58 Colorectal Cancer Screening in the Older Adult: A Case-Based Approach

Colorectal Cancer Screening in the
Older Adult: A Case-Based Approach
Brijen J. Shah and Sita Chokhavatia
Questions and Answers
1. A 77-year-old female with type 2 diabetes, end-stage
renal disease on dialysis, and heart failure (EF 45%) is
referred by her primary physician for colon cancer screening. She is asymptomatic and has never been screened for
colon cancer. She walks with a walker and lives alone but
has a home health aide 12 h a day. Her daughter, who has
accompanied her, notes that her short-term memory and
ability to remember is less in the last few years. Which of
the following is NOT part of shared decision-making
about screening for colon cancer in this patient?
a. Patient preferences
b. Life expectancy
c. Age-specific mortality
d.Ability to undergo surgery and chemotherapy if cancer
were found
Answer: d
This is a 77-year-old patient who has never been screened.
According to the US Preventive Services Task Force, for
patients between 75 and 85 years of age, screening decision should be individualized based on comorbidities.
The framework provided by Walter and Covinsky uses
patient preferences, life expectancy, and age-specific mortality to derive a risk of dying from colon cancer to help
make a screening decision, in addition to the harms/
benefits of the screening examination. This patient’s heart
failure and ESRD will likely shorten her life expectancy
more than the risk of death from colon cancer. When calculating her life expectancy, her comorbidities place her
in the lowest 25th percentile for her age. Although it is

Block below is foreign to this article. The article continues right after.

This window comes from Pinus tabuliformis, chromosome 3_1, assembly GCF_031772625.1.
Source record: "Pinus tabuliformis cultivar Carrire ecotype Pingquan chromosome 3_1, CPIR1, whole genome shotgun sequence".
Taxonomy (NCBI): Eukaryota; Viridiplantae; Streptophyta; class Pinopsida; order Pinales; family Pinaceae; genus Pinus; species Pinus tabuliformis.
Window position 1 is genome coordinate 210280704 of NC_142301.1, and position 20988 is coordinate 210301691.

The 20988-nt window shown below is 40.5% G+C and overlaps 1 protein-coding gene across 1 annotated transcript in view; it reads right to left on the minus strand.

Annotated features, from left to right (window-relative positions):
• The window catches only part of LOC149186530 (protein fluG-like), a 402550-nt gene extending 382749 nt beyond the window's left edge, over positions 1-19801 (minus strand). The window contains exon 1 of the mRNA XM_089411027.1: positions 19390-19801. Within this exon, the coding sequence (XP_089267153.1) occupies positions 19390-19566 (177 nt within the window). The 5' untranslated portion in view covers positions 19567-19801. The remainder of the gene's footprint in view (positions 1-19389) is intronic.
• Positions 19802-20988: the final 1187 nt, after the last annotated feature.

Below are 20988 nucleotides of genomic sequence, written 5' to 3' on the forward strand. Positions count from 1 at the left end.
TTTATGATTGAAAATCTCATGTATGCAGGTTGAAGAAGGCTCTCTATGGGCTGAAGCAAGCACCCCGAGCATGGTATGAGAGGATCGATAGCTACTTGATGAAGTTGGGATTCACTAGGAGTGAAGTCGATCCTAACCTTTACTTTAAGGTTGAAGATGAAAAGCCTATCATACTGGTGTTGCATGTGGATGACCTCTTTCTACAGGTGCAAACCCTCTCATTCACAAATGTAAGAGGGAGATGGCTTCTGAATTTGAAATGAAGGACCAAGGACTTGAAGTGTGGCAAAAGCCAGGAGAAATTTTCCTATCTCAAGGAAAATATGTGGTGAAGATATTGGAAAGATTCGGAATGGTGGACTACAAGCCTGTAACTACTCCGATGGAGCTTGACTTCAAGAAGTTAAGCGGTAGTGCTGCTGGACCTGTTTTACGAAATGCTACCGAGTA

important to think about what would need to be done if a
cancer is found, this concept is not part of the framework
and can be discussed with the patient and family after the
examination. The learning point in this question is to
recall the elements of the Walter/Covinsky model to help
justify the need to not offer screening.
2. For a male patient 85 years old, with coronary artery disease, hypertension, history of transient ischemic attack
and chronic kidney disease, stage 4, what is the risk of
death from colorectal cancer? Use the tables provided in
the text as a reference.
a. 1.6%
b. 6.8%
c. 0.8%
d. 2.7%
Answer: c
This patient’s advanced kidney disease and coronary artery
disease place her in the lower quartile of health compared
to her peers. Stage 4 kidney disease is advanced and she is
close to initiation of renal replacement therapy. Using
Table 58.2, find the 85–89-year-old age group and the third
row in that cell represents data for the lowest quartile of
health. His life expectancy is 2.2 years and his risk of colon
cancer death is 0.8% per year. With such a short life expectancy given his age, gender and comorbidities, a screening
colonoscopy carries little benefit and his advanced age and
kidney disease place him at a greater chance for complications from the procedure.
3. You are obtaining consent from a 72-year-old male with
coronary artery disease with a stent, hypertension, and
benign prostatic hyperplasia for screening colonoscopy.
As part of the consent process, he asks you about the risk
of complications with the procedure. The most frequent
periprocedural complication in older patients is:
a. Perforation
b. Cardiopulmonary complications
c. Postpolypectomy bleeding
d. Infection
Answer: b
Based on a meta-analysis, cardiopulmonary complications
were the most common complication after colonoscopy followed by postpolypectomy bleeding and perforation.
C.S. Pitchumoni and T.S. Dharmarajan (eds.), Geriatric Gastroenterology,
DOI 10.1007/978-1-4419-1623-5_58, © Springer Science+Business Media, LLC 2012
In patients with coronary artery disease with stents, attention should be paid to the management of clopidogrel.
Although endoscopy is a low-risk procedure, screening
examinations are elective and should not be undertaken in
close proximity to recent cardiac events. For patients on
clopidorgrel, it is best to wait if an intervention (polypectomy) is expected until the clopidogrel can safely be
B.J. Shah and S. Chokhavatia
stopped. For those with a recent MI, colonoscopy may be
associated with higher risk and cardiopulmonary complications. In older patients, abdominal pain may not be the only
sign for perforation and other signs such as nausea/vomiting and fever should be elicited especially if patients have
impaired cognitive status, are diabetic or are on steroids.